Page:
45. Not one-sided, in a way : STEREO
Monophonic sound (“mono”) is sound reproduced using just one audio channel, which is usually played out of just one speaker. Stereophonic sound is reproduced using two audio channels, with the sound from each channel played out of two different speakers. The pair of stereo speakers are usually positioned apart from each other so that sound appears to come from between the two. Quadraphonic sound (4.0 surround sound) uses four audio channels with the sound played back through four speakers often positioned at the corners of the room in which one is listening.

48. Free from faults : EMEND
The verb “to amend” means “to change for the better, put right, alter by adding”. The related verb “to emend” is used more rarely and mainly in reference to the editing of professional writing. Both terms are derived from the Latin “emendare” meaning “to remove fault”.

49. Second-largest body in the asteroid belt : VESTA
The vast majority of asteroids in the Solar System are found in the main asteroid belt, which is located between the orbits of Mars and Jupiter. Four large asteroids (Ceres, Vesta, Pallas and Hygiea) make up about half the mass of the asteroid belt and are 400-950 km in diameter. The total mass of the belt is just 4% of the mass of our Moon. The larger asteroids are also known as “planetoids”.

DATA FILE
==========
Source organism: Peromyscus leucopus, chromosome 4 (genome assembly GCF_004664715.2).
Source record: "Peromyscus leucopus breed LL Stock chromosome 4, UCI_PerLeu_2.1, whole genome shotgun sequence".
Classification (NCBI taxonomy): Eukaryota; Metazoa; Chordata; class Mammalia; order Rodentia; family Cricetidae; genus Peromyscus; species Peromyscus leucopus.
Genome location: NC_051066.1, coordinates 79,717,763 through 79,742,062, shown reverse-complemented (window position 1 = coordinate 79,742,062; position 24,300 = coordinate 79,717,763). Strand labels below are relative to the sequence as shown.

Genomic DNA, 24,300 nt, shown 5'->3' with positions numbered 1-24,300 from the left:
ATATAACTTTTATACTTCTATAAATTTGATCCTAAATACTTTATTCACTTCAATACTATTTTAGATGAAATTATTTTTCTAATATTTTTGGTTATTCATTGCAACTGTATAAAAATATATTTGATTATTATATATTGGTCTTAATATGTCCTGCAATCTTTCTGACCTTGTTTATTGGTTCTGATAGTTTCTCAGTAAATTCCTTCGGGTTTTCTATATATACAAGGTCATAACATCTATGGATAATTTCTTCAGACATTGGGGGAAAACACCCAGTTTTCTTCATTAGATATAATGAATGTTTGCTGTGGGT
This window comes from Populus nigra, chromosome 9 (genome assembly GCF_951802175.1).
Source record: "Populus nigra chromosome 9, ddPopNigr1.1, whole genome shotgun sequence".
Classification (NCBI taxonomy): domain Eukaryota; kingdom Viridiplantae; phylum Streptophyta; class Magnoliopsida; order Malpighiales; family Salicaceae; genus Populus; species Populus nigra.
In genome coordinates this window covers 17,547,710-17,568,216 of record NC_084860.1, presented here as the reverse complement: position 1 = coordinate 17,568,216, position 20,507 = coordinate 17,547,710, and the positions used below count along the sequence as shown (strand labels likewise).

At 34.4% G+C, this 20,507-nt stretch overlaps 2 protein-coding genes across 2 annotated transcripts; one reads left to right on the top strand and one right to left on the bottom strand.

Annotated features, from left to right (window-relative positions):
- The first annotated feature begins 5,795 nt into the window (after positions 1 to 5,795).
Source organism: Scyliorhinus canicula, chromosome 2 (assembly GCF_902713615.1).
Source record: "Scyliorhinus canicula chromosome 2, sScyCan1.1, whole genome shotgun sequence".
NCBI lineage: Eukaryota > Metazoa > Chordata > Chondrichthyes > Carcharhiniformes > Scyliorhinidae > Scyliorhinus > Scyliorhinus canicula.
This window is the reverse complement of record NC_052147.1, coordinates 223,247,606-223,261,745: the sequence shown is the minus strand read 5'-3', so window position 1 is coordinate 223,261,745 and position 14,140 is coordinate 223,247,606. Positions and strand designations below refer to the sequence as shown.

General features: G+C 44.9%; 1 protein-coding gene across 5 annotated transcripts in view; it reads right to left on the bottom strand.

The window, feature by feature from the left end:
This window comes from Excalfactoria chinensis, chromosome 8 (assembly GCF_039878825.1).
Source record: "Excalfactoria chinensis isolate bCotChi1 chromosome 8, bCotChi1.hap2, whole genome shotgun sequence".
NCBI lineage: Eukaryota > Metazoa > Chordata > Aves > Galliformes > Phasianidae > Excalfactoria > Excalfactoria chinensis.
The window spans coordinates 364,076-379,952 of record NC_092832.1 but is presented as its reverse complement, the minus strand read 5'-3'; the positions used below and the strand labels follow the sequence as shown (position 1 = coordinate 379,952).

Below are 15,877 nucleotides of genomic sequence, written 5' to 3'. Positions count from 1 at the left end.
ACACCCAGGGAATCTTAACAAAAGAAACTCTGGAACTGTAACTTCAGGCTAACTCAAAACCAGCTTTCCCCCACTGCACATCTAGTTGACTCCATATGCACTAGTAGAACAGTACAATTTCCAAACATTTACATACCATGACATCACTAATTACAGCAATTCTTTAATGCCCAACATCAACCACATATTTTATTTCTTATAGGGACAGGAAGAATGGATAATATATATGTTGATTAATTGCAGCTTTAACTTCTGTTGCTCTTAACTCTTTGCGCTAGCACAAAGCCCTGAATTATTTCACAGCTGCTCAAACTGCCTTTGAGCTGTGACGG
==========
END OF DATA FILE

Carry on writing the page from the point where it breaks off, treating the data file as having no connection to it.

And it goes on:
53. Neighbor of Victoria: Abbr. : NSW
New South Wales (NSW) is the most populous state in Australia and is home to Sydney, the most populous city in the country. New South Wales was founded in 1788. When the British took over New Zealand in 1840, for a while New Zealand was actually governed as part of New South Wales.

Victoria is the most densely populated state in Australia, with most inhabitants living in the state capital of Melbourne. Just like the Australian state of Queensland, Victoria was named for Queen Victoria, the British monarch at the time the state was founded.

54. “Poppycock!” : PAH!
It is thought that the relatively gentle term “poppycock”, meaning “nonsense”, comes from a Dutch word for “dung” combined with a Latin word for “excrete”. Not so gentle after all …

Return to top of page

For the sake of completion, here is a full listing of all the answers:
Across
1. They get picked up at clubs : TABS
5. Engages in a bit of back-and-forth : CHATS
10. Bread and drink : RYES
14. First name in court fiction : ERLE
15. Goddesses guarding the gates of Olympus : HORAE
16. Mediterranean pizza topping : FETA
17. V feature : ACUTE ANGLE
19. Charlie Bucket’s creator : DAHL
20. Double-dipping, e.g. : PARTY FOUL
21. One on the Lee-ward side? : REB